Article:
By Addie Broyles
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I know, I know. This isn't the time of year when you want to turn on the oven and roast anything.
Heating an oven to 450 degrees isn't my favorite way to spend time in the kitchen, either, but there are just some foods I don't want to give up just because it's 103 degrees outside. Bread is one of them, and roasted vegetables are another. You can't replicate that high, dry heat for baking bread outside the oven (or maybe a grill, but it's too hot for that, too), but you can use a cast-iron skillet over high heat for a similar effect on vegetables and meats.
An air fryer is also a good method for cooking veggies that you might otherwise roast, including Brussels sprouts, sweet potatoes and eggplant. This recipe for roasted eggplant topped with yogurt, Aleppo chile and pistachios is from "Falastin," the newest book from Sami Tamimi, who co-writes with Yotam Ottolenghi.
One of the components that make this dish stand out is the feta yogurt, which you could serve on so many different foods, from grilled meats to flatbreads. This is the time of year when eggplant is at its prime, so don't let the roasted part turn you off from trying the dish altogether, and use the technique later in the year with winter squash, beets, cauliflower or other cold-weather veggies.
Roasted eggplant, feta yogurt, Aleppo chile and pistachios
There are lots more sheep and goats than there are cows in Palestine, as cows are not traditionally reared. Much of the yogurt and cheese, therefore, is made from sheep or goat milk. It's tangy - sour, even - in a way that works well against the rich "meatiness" of roasted eggplant. The further the yogurt or cheese is taken - whether hung, in the case of labneh, or fermented, in the case of kishek - the more intense the tanginess. In this dish, which features often on the Ottolenghi menu, we use feta. It has a similar tangy-sour flavor profile at the same time as being instantly ready to use. The feta yogurt and other toppings work equally well on other roasted vegetables - roast wedges of beet or butternut squash, for example - as they do with the eggplant.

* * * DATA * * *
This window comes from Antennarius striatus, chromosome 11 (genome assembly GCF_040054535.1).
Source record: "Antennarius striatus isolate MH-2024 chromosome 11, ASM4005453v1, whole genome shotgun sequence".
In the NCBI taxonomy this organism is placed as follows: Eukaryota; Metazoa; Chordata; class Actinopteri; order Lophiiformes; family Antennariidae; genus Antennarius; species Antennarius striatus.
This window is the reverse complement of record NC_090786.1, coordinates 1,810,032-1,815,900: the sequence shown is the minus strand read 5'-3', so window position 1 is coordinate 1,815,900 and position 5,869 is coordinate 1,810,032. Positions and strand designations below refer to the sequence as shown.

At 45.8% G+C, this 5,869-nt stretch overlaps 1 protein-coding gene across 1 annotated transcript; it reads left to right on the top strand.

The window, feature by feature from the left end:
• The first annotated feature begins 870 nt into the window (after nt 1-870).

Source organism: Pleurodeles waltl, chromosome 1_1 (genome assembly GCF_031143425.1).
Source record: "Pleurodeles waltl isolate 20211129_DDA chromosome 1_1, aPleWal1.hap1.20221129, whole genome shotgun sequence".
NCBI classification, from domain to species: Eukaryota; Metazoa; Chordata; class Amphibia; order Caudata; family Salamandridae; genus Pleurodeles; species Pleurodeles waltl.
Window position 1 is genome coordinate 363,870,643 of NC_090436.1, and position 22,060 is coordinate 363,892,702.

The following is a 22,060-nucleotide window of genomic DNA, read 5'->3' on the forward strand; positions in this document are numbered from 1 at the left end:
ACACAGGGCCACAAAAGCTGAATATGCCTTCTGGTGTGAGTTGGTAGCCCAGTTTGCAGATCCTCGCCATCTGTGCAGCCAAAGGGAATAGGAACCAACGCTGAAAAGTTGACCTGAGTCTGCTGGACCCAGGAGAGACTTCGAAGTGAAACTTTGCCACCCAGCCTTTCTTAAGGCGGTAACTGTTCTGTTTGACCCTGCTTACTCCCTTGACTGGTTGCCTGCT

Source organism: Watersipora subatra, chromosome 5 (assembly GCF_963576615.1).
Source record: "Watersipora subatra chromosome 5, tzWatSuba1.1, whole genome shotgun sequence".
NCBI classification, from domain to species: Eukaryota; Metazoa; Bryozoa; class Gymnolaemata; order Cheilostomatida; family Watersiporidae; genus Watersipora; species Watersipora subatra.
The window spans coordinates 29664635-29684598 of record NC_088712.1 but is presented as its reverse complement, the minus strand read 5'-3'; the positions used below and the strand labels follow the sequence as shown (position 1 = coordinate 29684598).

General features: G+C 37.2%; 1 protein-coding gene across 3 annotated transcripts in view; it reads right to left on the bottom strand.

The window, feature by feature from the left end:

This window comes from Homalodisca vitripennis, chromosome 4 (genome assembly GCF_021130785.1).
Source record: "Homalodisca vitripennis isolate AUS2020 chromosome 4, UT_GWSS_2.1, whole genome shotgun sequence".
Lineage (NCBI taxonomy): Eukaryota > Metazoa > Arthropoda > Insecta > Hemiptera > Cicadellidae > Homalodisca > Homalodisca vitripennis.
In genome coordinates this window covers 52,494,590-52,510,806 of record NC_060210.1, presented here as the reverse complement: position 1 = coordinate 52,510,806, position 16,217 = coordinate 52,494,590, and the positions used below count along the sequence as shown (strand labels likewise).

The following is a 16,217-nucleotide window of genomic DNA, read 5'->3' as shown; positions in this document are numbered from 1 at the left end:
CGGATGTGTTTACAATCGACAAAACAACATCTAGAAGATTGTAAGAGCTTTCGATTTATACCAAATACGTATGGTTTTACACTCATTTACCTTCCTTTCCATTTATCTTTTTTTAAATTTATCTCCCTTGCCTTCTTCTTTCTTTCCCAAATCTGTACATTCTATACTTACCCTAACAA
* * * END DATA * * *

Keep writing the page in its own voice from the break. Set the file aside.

If you want to get ahead, all the various elements can be made up to a day in advance. Keep the eggplant and the feta yogurt in the fridge, separately, returning the eggplant to room temperature before serving.
- Sami Tamimi
4 large eggplants (about 2 pounds)
1/4 cup olive oil
Salt and black pepper
2 tablespoons pistachios, lightly toasted and roughly chopped
1/4 cup mint leaves
1/4 cup dill leaves
1/4 teaspoon Aleppo chile flakes (or 1/8 teaspoon regular chile flakes)
2 teaspoons whole milk
1 tablespoon lemon juice
2 1/2 ounces feta, crumbled
1 1/4 cups Greek yogurt
1/8 teaspoon salt
Heat the oven to 450 degrees. Line a baking sheet with parchment paper.
Cut each eggplant, lengthwise, into wedges. They should be about 3/4-inch wide at the base. Place them in a large bowl with the oil, 1/4 teaspoon salt and a good grind of black pepper. Mix to combine, then spread out on the prepared baking sheet. Roast for 30 minutes, until cooked through and golden brown, then remove from the oven and set aside to cool.
To make the feta yogurt, put the milk, lemon juice, feta, yogurt and salt into a bowl. Whisk well to combine, breaking apart the feta until it almost disintegrates, then keep in the fridge until ready to serve.
Arrange the eggplant wedges on a large platter or individual serving plates and spoon on the feta yogurt. Top with the pistachios, mint, dill and chile flakes and serve. Serves 2 to 4.
- From "Falastin: A Cookbook" by Sami Tamimi, Tara Wigley and Yotam Ottolenghi (Ten Speed Press, $35)
Addie Broyles writes about food for the Austin American-Statesman in Austin, Texas. She can be reached at email@example.com, or follow her on Twitter at @broylesa